Modern pollen rain in Canary Island ecosystems and its implications for the interpretation of fossil records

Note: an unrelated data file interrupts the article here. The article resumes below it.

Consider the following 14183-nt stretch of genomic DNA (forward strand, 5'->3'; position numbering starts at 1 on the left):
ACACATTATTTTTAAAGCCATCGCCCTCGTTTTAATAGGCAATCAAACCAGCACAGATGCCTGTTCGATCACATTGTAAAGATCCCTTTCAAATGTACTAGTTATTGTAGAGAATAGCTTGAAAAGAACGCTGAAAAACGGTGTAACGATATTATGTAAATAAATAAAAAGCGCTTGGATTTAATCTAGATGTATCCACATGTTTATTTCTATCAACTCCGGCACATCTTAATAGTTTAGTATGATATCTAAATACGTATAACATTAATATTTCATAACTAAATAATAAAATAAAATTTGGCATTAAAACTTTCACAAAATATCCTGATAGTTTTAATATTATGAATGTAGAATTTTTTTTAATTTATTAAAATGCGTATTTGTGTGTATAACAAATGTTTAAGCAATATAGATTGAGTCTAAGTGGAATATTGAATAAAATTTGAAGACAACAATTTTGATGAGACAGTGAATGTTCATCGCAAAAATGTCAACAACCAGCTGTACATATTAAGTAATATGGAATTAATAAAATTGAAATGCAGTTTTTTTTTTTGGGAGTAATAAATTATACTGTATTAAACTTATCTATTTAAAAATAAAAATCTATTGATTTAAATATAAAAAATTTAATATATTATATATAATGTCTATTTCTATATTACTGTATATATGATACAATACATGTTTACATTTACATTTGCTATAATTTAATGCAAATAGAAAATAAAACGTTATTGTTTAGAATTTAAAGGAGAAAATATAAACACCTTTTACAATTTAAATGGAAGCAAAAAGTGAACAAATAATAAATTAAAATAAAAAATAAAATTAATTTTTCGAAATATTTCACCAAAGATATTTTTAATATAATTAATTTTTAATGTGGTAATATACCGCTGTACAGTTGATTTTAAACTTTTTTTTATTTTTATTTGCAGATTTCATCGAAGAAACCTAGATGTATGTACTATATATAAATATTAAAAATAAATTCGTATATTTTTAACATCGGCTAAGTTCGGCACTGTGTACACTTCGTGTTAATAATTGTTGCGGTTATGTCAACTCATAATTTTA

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Vegetation history in the Canary Islands, one of the most biodiverse regions within Europe, has recently and for the first time, been the subject of palaeoecological studies. The interpretation of fossil records may be limited by several uncertainties regarding howwell the different vegetation types are represented in the pollen rain. In this study we address this key knowledge gap within Canarian vegetation science, taking the island of Tenerife as a model. Based on quantitative and qualitative data we analysed pollen–vegetation relationships to test whether different vegetation types can be discriminated by means of their pollen rain composition, to identify underand over-represented taxa, and to test the match between modern pollen rain and fossil pollen assemblages. We found clear differences in pollen composition and abundance among major Canarian vegetation types. We also identified good indicator taxa of the local occurrence of their source plants by their high fidelity and low dispersibility index scores. Extra-regional types (taxa without potential source plants in the Canary Islands) were not detected in our traps. However, several important floristic elements are either over-represented (Pinus, Morella and Ericaceae trees, Chenopodiaceae, Poaceae, Rumex and Urticaceae herbs and shrubs) or under-represented (Lauraceae trees, Fabaceae and Euphorbia shrubs). Results indicate that pollen composition is a good reflection of vegetation in Canarian ecosystems and can be used effectively to reconstruct past environments.